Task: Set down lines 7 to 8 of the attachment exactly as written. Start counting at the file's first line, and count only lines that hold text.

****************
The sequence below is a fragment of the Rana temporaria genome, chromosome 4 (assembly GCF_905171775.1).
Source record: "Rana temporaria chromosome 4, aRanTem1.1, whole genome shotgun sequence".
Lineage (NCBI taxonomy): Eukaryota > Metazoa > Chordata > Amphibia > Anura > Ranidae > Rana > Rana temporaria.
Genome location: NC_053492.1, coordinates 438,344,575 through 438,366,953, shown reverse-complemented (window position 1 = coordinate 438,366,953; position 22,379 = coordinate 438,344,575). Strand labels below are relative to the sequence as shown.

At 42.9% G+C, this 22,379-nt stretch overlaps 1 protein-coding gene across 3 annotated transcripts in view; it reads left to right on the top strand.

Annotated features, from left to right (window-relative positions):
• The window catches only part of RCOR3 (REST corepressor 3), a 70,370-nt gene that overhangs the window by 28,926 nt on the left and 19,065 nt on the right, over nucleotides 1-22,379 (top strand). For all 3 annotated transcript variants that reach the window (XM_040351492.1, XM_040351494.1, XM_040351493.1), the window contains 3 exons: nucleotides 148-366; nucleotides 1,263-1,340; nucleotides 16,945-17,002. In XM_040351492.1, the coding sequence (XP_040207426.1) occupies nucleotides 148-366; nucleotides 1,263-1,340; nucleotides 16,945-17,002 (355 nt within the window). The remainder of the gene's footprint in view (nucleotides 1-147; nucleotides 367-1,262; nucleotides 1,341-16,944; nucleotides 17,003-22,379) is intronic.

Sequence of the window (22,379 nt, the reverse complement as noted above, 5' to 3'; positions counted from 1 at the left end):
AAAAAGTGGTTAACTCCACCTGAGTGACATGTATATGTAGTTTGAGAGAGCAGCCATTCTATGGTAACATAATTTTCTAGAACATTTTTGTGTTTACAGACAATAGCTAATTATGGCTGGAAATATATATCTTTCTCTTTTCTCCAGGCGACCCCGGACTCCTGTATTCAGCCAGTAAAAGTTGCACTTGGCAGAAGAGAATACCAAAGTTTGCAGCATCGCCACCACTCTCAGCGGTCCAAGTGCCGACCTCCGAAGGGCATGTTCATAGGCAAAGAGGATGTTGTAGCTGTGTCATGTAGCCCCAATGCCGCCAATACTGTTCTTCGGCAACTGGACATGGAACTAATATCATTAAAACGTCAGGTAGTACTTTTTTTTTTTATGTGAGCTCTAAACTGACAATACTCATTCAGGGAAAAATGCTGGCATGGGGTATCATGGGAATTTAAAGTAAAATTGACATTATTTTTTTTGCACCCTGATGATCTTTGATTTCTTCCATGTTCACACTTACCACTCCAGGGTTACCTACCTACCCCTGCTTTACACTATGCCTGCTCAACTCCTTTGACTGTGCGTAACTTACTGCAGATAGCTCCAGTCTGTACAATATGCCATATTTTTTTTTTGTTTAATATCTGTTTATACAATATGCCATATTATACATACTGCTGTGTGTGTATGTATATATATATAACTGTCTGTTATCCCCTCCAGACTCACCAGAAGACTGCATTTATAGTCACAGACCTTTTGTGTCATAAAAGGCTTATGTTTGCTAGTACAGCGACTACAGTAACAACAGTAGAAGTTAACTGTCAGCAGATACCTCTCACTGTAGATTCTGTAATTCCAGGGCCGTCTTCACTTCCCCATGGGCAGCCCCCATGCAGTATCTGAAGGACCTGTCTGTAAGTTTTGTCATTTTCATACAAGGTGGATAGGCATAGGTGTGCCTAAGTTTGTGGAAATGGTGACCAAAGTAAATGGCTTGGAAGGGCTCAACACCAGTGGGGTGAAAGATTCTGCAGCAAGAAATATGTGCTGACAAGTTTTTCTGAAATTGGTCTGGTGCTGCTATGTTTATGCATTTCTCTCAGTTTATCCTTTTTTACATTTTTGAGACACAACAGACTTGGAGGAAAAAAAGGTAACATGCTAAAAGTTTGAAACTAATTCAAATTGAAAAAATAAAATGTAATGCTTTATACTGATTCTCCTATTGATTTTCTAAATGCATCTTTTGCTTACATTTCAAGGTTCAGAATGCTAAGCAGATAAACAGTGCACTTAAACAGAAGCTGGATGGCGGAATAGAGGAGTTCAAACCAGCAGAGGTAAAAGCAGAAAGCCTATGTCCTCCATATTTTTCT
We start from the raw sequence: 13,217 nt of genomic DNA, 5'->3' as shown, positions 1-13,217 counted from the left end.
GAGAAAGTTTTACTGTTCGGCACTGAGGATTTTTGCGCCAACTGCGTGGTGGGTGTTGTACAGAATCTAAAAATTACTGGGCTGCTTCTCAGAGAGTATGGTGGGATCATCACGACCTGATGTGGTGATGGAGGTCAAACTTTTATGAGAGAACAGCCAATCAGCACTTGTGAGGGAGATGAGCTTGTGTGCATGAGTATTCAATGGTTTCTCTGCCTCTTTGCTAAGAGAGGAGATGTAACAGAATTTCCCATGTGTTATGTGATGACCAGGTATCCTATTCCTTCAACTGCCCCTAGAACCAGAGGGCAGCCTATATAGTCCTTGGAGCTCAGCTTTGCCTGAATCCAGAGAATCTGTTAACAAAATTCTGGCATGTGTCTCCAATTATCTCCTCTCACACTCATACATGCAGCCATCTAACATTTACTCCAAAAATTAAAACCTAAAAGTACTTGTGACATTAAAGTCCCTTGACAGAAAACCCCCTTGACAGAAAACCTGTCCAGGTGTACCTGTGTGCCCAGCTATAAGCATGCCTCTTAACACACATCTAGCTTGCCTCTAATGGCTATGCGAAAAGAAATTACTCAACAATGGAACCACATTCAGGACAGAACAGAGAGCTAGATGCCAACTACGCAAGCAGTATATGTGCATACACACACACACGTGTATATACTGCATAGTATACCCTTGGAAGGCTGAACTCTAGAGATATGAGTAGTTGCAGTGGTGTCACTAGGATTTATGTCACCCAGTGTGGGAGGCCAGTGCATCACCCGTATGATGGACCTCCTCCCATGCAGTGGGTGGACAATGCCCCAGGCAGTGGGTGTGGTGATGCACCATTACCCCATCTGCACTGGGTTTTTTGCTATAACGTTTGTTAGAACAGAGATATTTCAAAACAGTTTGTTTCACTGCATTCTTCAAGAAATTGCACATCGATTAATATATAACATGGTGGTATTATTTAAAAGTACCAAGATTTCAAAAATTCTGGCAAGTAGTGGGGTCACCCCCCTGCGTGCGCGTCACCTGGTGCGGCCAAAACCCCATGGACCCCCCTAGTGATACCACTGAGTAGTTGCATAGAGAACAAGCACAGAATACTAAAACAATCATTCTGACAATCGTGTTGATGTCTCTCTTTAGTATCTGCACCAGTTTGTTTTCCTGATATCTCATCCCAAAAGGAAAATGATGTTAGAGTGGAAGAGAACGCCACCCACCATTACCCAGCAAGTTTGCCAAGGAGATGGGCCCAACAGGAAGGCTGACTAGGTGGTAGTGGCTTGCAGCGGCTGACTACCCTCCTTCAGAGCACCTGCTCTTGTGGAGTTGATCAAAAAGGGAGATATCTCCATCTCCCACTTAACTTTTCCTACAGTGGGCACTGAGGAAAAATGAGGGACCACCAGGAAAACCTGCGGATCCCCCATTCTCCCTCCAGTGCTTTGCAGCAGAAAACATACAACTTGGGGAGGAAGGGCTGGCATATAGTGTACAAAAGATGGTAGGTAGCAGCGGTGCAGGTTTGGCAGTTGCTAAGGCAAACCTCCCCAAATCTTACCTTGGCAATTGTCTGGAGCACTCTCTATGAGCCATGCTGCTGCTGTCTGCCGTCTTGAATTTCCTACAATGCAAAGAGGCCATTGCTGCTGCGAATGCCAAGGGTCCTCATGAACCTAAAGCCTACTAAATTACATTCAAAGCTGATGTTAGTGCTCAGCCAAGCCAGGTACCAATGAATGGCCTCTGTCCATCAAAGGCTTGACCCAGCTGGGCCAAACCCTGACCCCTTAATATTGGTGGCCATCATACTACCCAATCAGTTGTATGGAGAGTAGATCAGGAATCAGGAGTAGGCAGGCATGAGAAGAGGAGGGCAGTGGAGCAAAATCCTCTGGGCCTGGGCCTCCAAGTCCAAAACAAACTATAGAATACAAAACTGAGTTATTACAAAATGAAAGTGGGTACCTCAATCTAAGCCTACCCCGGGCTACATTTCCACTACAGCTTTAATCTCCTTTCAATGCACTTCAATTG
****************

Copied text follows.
• The window catches only part of RCOR3 (REST corepressor 3), a 70,370-nt gene that overhangs the window by 28,926 nt on the left and 19,065 nt on the right, over nucleotides 1-22,379 (top strand). For all 3 annotated transcript variants that reach the window (XM_040351492.1, XM_040351494.1, XM_040351493.1), the window contains 3 exons: nucleotides 148-366; nucleotides 1,263-1,340; nucleotides 16,945-17,002. In XM_040351492.1, the coding sequence (XP_040207426.1) occupies nucleotides 148-366; nucleotides 1,263-1,340; nucleotides 16,945-17,002 (355 nt within the window). The remainder of the gene's footprint in view (nucleotides 1-147; nucleotides 367-1,262; nucleotides 1,341-16,944; nucleotides 17,003-22,379) is intronic.

Sequence of the window (22,379 nt, the reverse complement as noted above, 5' to 3'; positions counted from 1 at the left end):